Very little happened on February 26th, 1836 concerning the siege of the Alamo. However, there is an interesting illustration, using the maps from yesterday. In the bottom map, you can see the mission's water well in the middle of the courtyard. The well was inadequate for the needs of the fort and a scouting party was sent outside of the fort to the East to gather water from the surrounding acequia (irrigation ditch). A common practice of the Spanish most likely brought to Spain during the time of the Arab Caliphate. The Spanish used the practice extensively in the American Southwest, running the ditches around fields and through towns. The San Antonio de Valero Mission had operated farmland to the north and south along the river and had diverted irrigation ditches to surround the fields. There was also a ditch dug around the Mission, as well as one on the west side of the courtyard running north-south.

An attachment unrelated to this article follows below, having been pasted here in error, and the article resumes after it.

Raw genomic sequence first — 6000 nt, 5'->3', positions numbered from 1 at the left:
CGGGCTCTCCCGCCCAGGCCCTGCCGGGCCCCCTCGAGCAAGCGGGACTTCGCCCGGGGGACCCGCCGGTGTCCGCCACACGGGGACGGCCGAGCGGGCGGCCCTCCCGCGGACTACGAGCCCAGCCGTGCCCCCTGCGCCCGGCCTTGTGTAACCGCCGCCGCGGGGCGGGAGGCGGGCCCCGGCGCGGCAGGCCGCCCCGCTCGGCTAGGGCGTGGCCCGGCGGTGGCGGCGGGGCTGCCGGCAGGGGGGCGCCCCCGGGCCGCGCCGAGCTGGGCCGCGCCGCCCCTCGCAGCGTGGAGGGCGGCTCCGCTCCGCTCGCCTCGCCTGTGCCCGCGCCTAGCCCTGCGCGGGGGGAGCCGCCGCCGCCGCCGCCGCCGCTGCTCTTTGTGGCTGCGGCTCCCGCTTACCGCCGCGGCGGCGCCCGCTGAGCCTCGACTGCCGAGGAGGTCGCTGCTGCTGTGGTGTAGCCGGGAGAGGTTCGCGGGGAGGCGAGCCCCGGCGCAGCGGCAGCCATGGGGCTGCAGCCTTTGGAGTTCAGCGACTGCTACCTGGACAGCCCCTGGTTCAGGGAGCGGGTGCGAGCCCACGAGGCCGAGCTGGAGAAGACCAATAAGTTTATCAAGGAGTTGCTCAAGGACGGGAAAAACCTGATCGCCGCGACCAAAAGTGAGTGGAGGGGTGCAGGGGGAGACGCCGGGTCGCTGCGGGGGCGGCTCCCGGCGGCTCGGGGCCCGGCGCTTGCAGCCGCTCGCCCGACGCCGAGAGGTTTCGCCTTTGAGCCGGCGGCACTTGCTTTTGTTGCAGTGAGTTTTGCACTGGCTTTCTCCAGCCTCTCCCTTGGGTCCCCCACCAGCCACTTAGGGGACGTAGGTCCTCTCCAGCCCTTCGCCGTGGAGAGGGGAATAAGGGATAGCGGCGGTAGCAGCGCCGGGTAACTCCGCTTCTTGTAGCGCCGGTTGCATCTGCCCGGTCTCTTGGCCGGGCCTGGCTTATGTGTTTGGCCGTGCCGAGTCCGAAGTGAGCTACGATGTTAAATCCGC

You can see the irrigation ditches labeled on the first map. Interestingly, if you look at the modern map of San Antonio you can also see that the courtyard ditch followed Alamo St./Alamo Plaza; the Eastern ditch followed 3rd St. to Bonham, then Bonham St. to Crockett; and the Western ditch followed Broadway/Losoya Sts.
This map shows the layout of the village of Bexar, the river and the Mission-fort. The top is East; North on the Left.
Compare to this:
Layout of the fort; compare to the brown outline in the picture above: